One of the things I enjoy the most about working on the Web is the rate at which our industry changes and improves. The downside to this is that I often look at code I wrote not so long ago and cringe.Another common scenario in which I find myself wanting to make across-the-board improvements is when I inherit code that’s either sub-standard, or isn’t consistent with the way a project has alreadybeen built.Both scenarios can often be alleviated with a set of simple find-and-replace actions; however, the typical text-based find-and-replace tools aren’t always powerful enough. Expression Web really shines in this area, with its regular expression and tag-basedsearch functions.Press Ctrl+F and switch to the HTML Tags tab to seethe dialog shown in Figure 5, “The HTML Find and Replace dialog”.
Now, let’s go hunting for any
<img> tags in our site that lack
imgin the Find tag field.
- Click .
- Select New rule…, then Without attribute, then alt.
- Click .
- Click .
Just imagine writing a regular expression for that!To be fair, the example I just used would have been found by the compatibility checker, but it serves to illustrate just how powerful this feature is. It really comes into its own with more complex rules, including those based on multiple levels of tag nesting.When I’m building a form, I generally like to have all of my fields within a
<ul> tag that has a
fields. Finding forms that violate this personal rule becomes quite simple using the HTML find-and-replace functions, as Figure 6, “HTML find and replace rules” shows.
With our markup in place, it’s time to apply some styling with CSS.
If you’re new to CSS, you can use the toolbars you’re familiar with to help get some basic styling done quickly. The problem with this approach is that most editors would produce markup like this for underlined text:
<p style="text-decoration: underline;">Bad editor, bad.</p>
Worse still, some editors use tags wherever possible:
<p><u>Very bad editor, very bad.</u></p>
Expression Web improves on these approaches by automatically creating CSS rules wherever it can. Initially, these rules will beassigned to an automatically generated class like
style14 and placed in the
head section of the document. However, we’ll look at how to improve on that shortly.
Considering the ease with which a new style can be created—just highlight some text and click the underline button on the toolbar—there’s always the risk that your document can quickly become littered with the resulting auto-generated styles. Expression Web gets around this issue by automatically reusing styles with the same properties where possible.For example, if I was to create a paragraph and then underline the text, the paragraph would be given an automatically generated class name of
style1, and an associated CSS style would be created in the
head of the document. Changing the text color of this paragraph to green would just update
style1 accordingly. If I created a second paragraph of underlined text,
style2 would be created and applied; however, as soon as I chose the same text color for that paragraph, both paragraphs would be updated to use the same style—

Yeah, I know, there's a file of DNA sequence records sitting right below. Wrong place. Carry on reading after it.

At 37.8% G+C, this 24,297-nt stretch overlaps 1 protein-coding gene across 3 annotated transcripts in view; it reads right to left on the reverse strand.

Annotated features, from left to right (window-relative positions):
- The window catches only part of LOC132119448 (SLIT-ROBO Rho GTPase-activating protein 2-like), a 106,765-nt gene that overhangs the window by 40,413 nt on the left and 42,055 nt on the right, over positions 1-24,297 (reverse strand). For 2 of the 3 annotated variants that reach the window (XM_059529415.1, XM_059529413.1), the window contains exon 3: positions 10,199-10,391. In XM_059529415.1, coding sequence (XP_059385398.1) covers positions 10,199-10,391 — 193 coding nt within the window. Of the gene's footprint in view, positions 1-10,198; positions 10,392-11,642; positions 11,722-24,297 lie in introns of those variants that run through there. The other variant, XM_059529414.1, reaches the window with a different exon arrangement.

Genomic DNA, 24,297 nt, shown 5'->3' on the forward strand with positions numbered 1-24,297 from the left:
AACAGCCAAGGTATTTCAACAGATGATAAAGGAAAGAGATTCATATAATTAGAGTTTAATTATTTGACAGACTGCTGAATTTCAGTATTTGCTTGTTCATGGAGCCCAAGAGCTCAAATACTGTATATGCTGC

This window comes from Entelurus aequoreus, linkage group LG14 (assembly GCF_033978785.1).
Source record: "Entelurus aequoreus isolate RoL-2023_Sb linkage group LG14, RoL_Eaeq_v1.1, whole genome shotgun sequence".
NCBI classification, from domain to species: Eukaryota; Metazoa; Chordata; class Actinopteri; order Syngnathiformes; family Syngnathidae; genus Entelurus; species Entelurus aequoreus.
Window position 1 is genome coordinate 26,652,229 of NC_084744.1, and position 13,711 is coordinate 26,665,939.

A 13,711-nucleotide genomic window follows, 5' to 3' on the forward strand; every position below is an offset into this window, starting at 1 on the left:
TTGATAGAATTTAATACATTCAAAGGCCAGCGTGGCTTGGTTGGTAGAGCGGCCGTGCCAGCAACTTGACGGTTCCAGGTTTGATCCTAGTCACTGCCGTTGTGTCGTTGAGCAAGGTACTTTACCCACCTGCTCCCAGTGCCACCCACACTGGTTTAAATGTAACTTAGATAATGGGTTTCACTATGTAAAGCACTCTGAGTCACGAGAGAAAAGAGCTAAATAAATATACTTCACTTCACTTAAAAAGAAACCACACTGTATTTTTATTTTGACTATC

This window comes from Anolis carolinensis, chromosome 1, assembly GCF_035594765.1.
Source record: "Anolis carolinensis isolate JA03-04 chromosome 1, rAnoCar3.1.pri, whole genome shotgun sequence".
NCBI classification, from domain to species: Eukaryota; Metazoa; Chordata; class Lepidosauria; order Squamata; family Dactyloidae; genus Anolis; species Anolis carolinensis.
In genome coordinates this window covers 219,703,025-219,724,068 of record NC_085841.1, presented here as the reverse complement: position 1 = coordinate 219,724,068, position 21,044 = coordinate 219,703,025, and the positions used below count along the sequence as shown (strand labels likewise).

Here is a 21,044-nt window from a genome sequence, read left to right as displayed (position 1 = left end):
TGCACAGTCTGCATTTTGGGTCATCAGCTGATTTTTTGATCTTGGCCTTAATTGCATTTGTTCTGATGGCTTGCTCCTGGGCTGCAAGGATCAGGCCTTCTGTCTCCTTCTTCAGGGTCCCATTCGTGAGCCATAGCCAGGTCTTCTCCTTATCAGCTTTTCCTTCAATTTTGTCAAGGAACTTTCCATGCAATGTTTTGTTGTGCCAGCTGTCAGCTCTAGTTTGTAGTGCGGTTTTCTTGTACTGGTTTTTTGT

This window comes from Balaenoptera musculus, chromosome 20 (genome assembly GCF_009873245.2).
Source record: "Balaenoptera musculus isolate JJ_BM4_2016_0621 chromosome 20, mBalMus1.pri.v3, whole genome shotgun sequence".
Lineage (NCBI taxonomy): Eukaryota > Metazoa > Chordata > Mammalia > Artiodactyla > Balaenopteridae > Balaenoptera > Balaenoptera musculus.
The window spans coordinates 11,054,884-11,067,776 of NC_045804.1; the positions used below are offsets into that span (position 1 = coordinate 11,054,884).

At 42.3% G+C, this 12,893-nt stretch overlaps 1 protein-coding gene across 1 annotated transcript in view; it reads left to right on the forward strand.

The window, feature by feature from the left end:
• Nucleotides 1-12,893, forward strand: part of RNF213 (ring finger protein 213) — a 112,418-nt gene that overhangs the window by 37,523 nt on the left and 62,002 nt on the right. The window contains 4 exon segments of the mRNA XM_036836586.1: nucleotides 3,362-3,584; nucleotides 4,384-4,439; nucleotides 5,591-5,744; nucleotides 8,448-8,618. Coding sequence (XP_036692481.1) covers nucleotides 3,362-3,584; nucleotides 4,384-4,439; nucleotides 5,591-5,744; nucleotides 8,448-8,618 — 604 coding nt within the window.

style2 would be deleted.Of course, this feature can be both a blessing and a curse for some projects. Depending on your situation, you may want to enable the Only reuse classes with the prefix “style” option from the CSS tab of the Page Editor Options dialog.
For those who like to build their CSS using toolbars and the design view, as well as those who prefer to hand craft every rule,Expression Web gives us some nice ways to manage styles. Of particular interest is the Manage Styles panel shown in Figure 7, “The Manage Styles panel”. In this pane, we can easily see which styles we’ve used in our current page, and across linked CSS files. Mousing over one of these styles instantly shows the full code for the rule.If you select an element on the design surface, the highest-priority CSS rule (that is, the one with the highestspecificity) for that element will be highlighted in the list. If you like making your changes in the design view, any style changes—such as font size or color changes—will be updated in the corresponding rule. They won’t clog up your page with inline CSS the way they do in most editors. If you prefer to hand craft your CSS, then right-clicking the rule and selecting makes it simple to get there from your markup.
Typically, when I’m starting a new site, I like to create the first page and build all of my styles inline. I find this helps withearly evolutions of the general markup and associated CSS. But when it comes time to save the page, I need to split these styles out into one or more external stylesheets. Usually, this task would be handled by a somewhat crude series of cut and paste operations.Using the Manage Styles panel, we can drag and drop the styles to either reorder them or even move them to entirely different files. We can also rename
classes and have the changes automatically reflected through all of our selectors and, more importantly, our markup. The combination of these two features makes CSS refactoring much easier and more reliable.
As a site grows, you can find you have too many styles, including some that are no longer in use. Expression Web includes as CSS reporting feature (Figure 8, “CSS Reports”, three different checks are available.> ) than can find these rules for you.As shown in
- The first, Unused Styles, highlights styles that are defined in your CSS documents but aren’t actually used on your pages. This is a good check to make, and can help remove old code from your CSS files.
- The second check, Undefined Classes, highlights
classes that are defined in your markup but aren’t targeted by any styles. I would recommend against using this check, as
classes to be included in your markup, and these shouldn’t be removed.
- Finally, the Mismatched Case check looks for places where the case you’ve used to define your
classdiffers between the markup and the CSS. Technically, such code isn’t valid, however some browsers are pretty lax about it. You’re better off maintaining consistent case to achieve the widest compatibility.
In this article, we’ve looked at the markup and styling features offered by Microsoft’s Expression Web product. In the next and final article in this series, we’ll investigate the tools that Expression Web offers to help effectively test the pages you’re building—be they static, PHP- or ASP.NET-based—in multiple browsers. We’ll also learn how to publish your final product, and look at techniques and tools available for reducing repetition in your code. Catch you soon!In the meantime, why don’t you test your knowledge in our Microsoft-sponsored Article Quiz?